SummaryProviders in the Bundled Payments for Care Improvement Advanced initiative began to assume financial risk on March 1, 2019.
Bundled Payments for Care Improvement (BCPI) Advanced is the second iteration of the Center for Medicare & Medicaid Innovation’s (CMMI’s) largest bundled payment program, BPCI Classic. Providers did not bear risk when BPCI Advanced launched on October 1, 2018, but must assume risk to continue in the second phase, which began on March 1 and will run through December 2023.
Although provider participation in the BPCI Advanced program fell by 16% between October 1, 2018, and March 1, 2019—at the initiation of the risk-bearing phase—overall participation remains robust, with nearly 1,300 providers (715 acute care hospitals and 580 physician group practices) still participating.
In our discussions with participants, Avalere has identified 3 overarching reasons for the reduction in overall participation in the program:
- Access to Data: In the non-risk-bearing phase of BPCI Advanced, participating providers had the opportunity to receive from CMS patient-level historical data for all conditions selected by the provider for the program. This opportunity to receive historical data for all conditions in the program could have caused providers to participate in more clinical conditions in the non-risk-bearing phase than they would have otherwise. The same dynamic transpired in BPCI Classic when provider participation in the program fell by 26% at the initiation of the full risk-bearing phase of that program.
- Preliminary Performance Results: Before having to make a final decision about whether to continue to move into the risk-bearing phase, providers received monthly performance data based on the few months of participation in BPCI Advanced. Some providers may have not found the results to be favorable, which may have caused them to drop out of the program.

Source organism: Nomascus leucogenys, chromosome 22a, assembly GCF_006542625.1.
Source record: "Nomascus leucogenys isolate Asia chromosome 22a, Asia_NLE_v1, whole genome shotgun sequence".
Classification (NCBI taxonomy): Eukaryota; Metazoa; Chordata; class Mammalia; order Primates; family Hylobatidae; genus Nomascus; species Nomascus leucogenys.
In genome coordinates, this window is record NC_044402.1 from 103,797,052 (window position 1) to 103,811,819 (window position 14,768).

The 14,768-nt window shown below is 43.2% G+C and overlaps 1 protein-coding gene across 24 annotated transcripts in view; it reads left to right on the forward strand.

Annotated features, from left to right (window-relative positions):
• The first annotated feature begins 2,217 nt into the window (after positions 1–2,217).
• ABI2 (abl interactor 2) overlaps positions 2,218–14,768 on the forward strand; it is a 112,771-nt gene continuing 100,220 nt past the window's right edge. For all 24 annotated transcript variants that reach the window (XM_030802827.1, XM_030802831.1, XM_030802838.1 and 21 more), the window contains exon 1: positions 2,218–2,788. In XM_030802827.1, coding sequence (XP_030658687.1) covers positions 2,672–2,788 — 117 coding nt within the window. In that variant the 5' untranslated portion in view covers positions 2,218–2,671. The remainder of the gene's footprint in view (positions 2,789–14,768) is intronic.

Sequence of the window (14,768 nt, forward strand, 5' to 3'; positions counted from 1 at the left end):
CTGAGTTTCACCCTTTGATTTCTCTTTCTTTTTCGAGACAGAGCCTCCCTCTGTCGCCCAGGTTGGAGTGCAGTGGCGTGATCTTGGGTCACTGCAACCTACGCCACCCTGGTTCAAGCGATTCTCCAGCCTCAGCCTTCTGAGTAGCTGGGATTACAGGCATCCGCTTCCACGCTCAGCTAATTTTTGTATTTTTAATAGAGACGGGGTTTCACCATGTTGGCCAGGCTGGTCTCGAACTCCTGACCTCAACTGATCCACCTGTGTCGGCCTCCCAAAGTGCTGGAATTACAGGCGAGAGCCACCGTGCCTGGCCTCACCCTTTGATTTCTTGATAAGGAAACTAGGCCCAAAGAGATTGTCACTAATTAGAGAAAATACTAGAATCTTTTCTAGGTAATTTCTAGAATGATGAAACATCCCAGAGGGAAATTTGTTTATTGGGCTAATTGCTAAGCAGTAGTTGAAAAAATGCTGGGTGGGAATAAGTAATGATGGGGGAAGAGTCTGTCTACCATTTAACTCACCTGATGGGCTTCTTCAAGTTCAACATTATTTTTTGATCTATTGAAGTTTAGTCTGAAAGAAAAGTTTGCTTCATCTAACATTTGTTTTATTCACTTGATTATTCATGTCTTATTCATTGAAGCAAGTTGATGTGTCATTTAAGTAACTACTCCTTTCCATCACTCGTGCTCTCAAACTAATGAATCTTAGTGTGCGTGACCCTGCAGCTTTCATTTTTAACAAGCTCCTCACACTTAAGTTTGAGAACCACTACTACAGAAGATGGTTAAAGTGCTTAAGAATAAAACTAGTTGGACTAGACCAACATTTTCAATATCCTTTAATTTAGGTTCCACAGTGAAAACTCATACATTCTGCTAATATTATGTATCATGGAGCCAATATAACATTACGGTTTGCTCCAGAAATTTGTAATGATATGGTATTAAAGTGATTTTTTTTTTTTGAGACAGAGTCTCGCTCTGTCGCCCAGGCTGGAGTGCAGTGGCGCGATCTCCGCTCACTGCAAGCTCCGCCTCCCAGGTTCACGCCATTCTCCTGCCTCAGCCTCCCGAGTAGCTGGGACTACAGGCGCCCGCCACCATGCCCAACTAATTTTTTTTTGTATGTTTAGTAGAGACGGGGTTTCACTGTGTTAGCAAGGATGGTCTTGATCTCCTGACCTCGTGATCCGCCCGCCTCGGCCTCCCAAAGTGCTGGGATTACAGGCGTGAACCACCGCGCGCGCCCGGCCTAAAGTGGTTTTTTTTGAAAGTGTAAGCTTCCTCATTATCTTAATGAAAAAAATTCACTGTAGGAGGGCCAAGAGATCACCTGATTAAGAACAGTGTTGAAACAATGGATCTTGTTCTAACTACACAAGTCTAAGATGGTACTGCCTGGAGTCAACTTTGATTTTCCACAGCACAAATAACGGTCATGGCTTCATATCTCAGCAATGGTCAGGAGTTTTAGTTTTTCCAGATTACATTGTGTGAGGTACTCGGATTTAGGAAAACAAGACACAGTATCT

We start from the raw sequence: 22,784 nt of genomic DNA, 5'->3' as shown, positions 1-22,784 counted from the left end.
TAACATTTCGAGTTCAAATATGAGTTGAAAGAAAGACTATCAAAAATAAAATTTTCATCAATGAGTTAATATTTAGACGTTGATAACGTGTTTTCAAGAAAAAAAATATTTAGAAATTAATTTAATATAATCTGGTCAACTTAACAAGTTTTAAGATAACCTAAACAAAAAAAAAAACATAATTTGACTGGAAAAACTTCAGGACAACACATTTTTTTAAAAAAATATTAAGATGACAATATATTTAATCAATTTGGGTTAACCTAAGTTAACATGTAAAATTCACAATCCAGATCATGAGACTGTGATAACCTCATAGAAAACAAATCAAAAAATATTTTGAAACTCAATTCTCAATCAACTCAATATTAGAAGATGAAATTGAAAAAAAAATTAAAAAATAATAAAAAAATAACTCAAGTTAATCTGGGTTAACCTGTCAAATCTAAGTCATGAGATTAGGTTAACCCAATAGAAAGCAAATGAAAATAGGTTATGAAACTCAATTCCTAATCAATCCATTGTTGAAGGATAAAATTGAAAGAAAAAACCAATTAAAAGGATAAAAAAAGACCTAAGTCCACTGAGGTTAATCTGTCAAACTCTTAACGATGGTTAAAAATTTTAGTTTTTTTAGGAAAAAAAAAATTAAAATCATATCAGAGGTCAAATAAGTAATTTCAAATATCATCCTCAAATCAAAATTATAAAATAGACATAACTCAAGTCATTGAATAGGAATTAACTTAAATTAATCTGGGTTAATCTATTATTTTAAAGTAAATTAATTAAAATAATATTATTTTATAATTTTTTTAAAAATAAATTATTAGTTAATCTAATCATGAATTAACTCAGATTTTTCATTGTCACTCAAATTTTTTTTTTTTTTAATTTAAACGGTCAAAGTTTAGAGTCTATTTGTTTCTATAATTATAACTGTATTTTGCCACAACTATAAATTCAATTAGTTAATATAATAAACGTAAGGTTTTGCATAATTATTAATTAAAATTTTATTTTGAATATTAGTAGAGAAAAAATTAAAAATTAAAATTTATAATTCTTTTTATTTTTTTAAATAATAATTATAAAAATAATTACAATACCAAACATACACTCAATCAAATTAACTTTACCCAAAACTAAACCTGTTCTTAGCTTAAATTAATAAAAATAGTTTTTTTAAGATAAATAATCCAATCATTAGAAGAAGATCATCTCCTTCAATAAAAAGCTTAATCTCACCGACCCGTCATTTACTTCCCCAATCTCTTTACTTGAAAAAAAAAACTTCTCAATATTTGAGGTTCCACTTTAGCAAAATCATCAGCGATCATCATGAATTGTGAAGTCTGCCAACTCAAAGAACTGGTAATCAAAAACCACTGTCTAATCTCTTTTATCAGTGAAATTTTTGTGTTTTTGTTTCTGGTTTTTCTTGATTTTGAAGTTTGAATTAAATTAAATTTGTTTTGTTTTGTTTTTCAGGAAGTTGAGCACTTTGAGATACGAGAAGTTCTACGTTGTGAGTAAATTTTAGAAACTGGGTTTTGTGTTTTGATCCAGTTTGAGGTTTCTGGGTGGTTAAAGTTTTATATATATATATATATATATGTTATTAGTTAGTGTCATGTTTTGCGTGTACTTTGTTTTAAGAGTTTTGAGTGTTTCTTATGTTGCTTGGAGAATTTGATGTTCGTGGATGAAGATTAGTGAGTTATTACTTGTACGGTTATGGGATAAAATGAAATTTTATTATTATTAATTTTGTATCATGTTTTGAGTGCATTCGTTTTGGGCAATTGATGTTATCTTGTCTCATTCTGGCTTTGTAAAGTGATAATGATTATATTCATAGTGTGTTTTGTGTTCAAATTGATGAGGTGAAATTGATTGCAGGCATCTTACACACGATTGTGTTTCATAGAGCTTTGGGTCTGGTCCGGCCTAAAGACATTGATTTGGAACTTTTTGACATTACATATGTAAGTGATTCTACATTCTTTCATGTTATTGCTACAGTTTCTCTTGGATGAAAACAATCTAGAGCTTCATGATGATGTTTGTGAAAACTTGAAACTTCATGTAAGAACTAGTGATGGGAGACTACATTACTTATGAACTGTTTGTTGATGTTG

- Strategic Specialization: Given the tight application timeframe for BPCI Advanced, providers did not have as much time to make strategic decisions about the conditions with which to participate. Not surprisingly, with additional data and time, providers have narrowed their focus to fewer clinical conditions for participation in the program.
In BPCI Advanced, participants select the clinical conditions in which they want to participate. This allows participants to limit their participation to conditions in which they may be better positioned for success. With the start of the risk-bearing phase of BPCI Advanced, there is broad participation across the top 10 most popular conditions. (Figure 2).
Despite the reduction in overall participation in the risk-bearing phase of BPCI Advanced, participation remains robust in the voluntary bundled payment model, signaling providers’ continued interest and investment in alternative payment models. A previous analysis by Avalere found that a majority of hospitals participating in BPCI Advanced did not have prior experience in assuming financial risk in BPCI Classic, demonstrating provider readiness to join these programs and assume risk. Overall, physician practices are beginning to take more ownership within different payment models and assuming significant levels of risk. There is an ongoing debate about whether physician practices are ready to assume control and financial accountability for their performance, and these participation figures in BPCI Advanced support the argument that some physician groups are ready to move to the next level of care and risk management.
Provider interest and investment in BPCI Advanced aligns with CMMI’s interest in testing more bundled payment models, including mandatory models. CMMI has recently expressed its intent to test mandatory, risk-based bundled payment models in radiation oncology and cardiology. As CMMI continues to roll out new bundled payment models, Avalere anticipates continued interest and investment, particularly as more specialized models become available.
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